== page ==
The ships are full of toxins. Since little care is given to worker safety during the cutting and cleaning operations, the constant exposure to toxic materials and fumes is the source of many diseases, including cancer. Asbestos dust, lead, organotins, such as the extremely toxic organic tin compound tributyltin (TBT) used in anti-fouling paints, polychlorinated organic compounds (PCBs), by-products of combustion such as polycyclic aromatic hydrocarbons (PAHs) and dioxins and furans, and other harmful substances are found both on the yards and in the workers’ sleeping quarters located close by.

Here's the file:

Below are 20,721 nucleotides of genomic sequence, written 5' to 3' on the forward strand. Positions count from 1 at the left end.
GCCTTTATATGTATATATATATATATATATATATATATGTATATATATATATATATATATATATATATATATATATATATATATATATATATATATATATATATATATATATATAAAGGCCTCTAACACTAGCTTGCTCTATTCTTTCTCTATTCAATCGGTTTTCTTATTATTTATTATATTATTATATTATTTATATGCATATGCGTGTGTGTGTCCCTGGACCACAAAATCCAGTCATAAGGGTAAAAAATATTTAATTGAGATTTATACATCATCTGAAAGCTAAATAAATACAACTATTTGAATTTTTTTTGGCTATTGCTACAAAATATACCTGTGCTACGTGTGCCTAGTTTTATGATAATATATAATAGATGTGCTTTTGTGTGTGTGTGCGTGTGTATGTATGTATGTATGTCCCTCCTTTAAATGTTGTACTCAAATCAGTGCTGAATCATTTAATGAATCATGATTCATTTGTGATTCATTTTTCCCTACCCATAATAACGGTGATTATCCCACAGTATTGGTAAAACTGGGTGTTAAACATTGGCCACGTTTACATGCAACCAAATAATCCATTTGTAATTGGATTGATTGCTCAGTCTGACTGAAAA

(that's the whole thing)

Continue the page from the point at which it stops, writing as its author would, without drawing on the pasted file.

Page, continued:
The shipbreaking business has a tremendous impact on the environment. Miles of protected mangrove trees, essential to ecosystem health and protection from monsoons, are being cut to make way for ships. The toxic wastes ravage coastal ecosystems. Dozens of aquatic species have been killed, destroying the livelihoods of surrounding fishing communities. A lot of oil residues, for example, are being spilled and mixed with the seawater, causing serious damage by reducing light intensity beneath the water surface. Pollutants affect the growth of marine biodiversity and alter permanently the physiochemical properties of the coastal habitat. Moreover, the scraps from the ships, stacked on the seashore, contribute to the accumulation of rust and metal remnants in the soil, which is daily losing its properties.